Yes, everybody’s talking about the Prize. Still, here’s an ongoing story,
Former White House Counsel under Bill Clinton Lanny Davis has a proposal for Honduras,
A New Solution For Honduras
Micheletti should resign. Zelaya should renounce his desire to be restored to power.Davis summarizes the situation accurately:
This past July, the United States, the Organization of American States, and the European Union came together to persuade the divided forces of Honduras to reach a solution on the controversy over the removal of former President Manuel Zelaya. The mediation process was led by Costa Rican President Oscar Arias and was encouraged by Secretary of State Hillary Clinton.
But that process, dubbed the “San Jose Accord” by Mr. Arias, did not result in any accord at all. One view, supported by the U.S., the OAS, and the EU—as well as Mr. Zelaya and his supporters—is that Mr. Zelaya was illegally ousted without a fair trial. According to this camp, the only solution is to restore him to the presidency.
The opposing view—held by most leaders of Honduras’s civil society, the four major presidential candidates, the Catholic Church, and virtually all institutions of the civil government—is that Mr. Zelaya had acted illegally when he attempted to extend his term by referendum. Thus his removal from office as a result of a unanimous Supreme Court decision and an overwhelming vote by Congress was entirely justified.
What’s made the situation even more intractable is that the U.S., the OAS and the EU have strongly suggested that they will not recognize the results of the upcoming Nov. 29 presidential elections. They took this position without taking into account that the electoral process is supervised, pursuant to the Honduran constitution, by the Supreme Electoral Tribunal. The tribunal is thoroughly independent of the executive branch led by Roberto Micheletti.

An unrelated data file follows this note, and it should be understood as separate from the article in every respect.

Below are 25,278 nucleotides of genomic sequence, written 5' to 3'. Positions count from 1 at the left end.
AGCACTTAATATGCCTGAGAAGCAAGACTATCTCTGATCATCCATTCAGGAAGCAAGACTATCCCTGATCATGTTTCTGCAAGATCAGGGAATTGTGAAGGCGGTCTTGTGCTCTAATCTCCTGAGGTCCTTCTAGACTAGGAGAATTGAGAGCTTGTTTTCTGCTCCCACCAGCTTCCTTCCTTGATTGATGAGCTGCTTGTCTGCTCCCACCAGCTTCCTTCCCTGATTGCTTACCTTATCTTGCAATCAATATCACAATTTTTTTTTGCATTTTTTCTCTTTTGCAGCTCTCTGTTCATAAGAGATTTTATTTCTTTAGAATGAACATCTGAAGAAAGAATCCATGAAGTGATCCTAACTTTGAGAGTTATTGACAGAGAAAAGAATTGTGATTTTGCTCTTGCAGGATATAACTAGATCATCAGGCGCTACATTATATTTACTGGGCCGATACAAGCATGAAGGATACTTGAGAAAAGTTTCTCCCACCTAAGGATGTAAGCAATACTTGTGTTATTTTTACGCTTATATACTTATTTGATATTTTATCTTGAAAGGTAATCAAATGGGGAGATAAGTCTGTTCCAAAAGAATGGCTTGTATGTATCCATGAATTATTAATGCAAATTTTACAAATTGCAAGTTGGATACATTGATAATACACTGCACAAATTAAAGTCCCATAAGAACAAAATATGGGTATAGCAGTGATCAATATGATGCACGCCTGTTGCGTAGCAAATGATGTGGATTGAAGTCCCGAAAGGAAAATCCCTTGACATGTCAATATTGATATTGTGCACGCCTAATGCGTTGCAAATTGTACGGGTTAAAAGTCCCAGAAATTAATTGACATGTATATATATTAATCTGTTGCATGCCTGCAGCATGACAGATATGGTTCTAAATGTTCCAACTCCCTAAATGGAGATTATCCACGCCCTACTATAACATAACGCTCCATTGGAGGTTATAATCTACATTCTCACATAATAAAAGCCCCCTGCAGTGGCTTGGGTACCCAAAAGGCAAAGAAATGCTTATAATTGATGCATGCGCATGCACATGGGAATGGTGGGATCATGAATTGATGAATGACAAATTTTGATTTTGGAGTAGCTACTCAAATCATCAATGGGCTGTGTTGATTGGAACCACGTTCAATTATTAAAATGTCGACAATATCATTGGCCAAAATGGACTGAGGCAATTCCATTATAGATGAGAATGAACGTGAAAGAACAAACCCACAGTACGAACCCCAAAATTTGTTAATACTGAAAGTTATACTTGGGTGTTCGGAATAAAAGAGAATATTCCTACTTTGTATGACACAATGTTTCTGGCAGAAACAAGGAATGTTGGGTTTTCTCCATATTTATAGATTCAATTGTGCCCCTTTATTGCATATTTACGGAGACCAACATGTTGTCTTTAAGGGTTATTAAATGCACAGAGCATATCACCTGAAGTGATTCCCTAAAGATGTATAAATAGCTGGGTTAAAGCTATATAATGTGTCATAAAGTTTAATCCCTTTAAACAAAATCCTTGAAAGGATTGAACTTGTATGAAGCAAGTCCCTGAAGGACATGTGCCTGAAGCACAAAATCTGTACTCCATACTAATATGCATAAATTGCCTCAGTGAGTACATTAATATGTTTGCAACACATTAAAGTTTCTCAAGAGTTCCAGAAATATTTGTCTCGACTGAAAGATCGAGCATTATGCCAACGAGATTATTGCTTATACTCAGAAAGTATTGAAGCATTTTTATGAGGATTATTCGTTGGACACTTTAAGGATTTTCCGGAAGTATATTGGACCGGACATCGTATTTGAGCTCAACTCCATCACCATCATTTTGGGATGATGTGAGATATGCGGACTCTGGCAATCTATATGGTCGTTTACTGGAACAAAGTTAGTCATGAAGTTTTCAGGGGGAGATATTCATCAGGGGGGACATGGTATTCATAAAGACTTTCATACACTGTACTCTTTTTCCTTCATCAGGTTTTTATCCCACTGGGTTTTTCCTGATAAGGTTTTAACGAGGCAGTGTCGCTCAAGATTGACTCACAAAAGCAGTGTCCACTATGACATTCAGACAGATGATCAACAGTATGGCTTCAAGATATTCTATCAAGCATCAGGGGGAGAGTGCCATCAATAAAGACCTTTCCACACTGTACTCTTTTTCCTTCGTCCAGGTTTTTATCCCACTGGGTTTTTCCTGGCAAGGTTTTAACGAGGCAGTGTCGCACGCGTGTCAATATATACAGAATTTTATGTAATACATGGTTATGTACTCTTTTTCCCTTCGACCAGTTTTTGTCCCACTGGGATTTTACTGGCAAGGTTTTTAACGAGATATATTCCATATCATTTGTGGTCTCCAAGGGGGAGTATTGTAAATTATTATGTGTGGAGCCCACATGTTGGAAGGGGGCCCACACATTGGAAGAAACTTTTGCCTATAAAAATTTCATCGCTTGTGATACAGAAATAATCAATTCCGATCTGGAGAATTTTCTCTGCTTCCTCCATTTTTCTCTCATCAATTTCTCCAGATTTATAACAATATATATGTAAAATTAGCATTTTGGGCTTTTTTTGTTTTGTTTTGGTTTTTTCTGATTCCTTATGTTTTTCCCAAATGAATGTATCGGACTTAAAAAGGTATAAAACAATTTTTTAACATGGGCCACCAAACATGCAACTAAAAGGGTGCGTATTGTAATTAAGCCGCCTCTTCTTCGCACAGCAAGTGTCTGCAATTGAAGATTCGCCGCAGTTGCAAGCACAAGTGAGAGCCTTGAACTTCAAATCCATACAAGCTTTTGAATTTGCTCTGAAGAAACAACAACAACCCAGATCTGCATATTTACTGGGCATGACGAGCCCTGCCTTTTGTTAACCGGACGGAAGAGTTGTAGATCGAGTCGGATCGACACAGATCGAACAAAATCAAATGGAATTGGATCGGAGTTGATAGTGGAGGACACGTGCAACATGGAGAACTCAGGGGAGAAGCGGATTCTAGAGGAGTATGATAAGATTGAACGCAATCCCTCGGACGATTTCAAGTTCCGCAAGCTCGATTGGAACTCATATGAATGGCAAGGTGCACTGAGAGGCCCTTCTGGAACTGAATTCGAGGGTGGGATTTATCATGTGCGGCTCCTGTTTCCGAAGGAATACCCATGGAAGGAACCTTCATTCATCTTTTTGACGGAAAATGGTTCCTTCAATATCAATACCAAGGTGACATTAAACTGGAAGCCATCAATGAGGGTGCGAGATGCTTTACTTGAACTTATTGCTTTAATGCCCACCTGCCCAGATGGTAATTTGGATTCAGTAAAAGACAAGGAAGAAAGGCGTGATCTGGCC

And, as you already know, the primaries for candidates had already taken place prior to Zelaya’s outsting.
Davis suggests that Micheletti resign after the election, which, by the way, Micheletti himself has said he would do were Zelaya give up being reinstated:
For Mr. Zelaya, agreeing to renounce his claim to be restored as president under these circumstances should not be a great sacrifice since the constitution bars him from seeking a second term. Even if he is restored to power, after Nov. 29 he would be a lame duck president for less than two months until the inauguration of the new president on Jan. 26, 2010. If they get their way in current discussion, his supporters will have won important legal, social and economic reforms.
Mr. Zelaya could also claim he never ceased being president, so he is “resigning.” The constitutional authorities in Honduras will call it a renunciation, as he is no longer president in their view. And they can be relieved that he is finally gone and cannot undermine the legitimacy of the coming presidential elections. That’s a good diplomatic compromise for both sides.
What was Zelaya doing this afternoon?
Inflaming the works by saying that sharpshooters are aiming at him in the Brazilian embassy.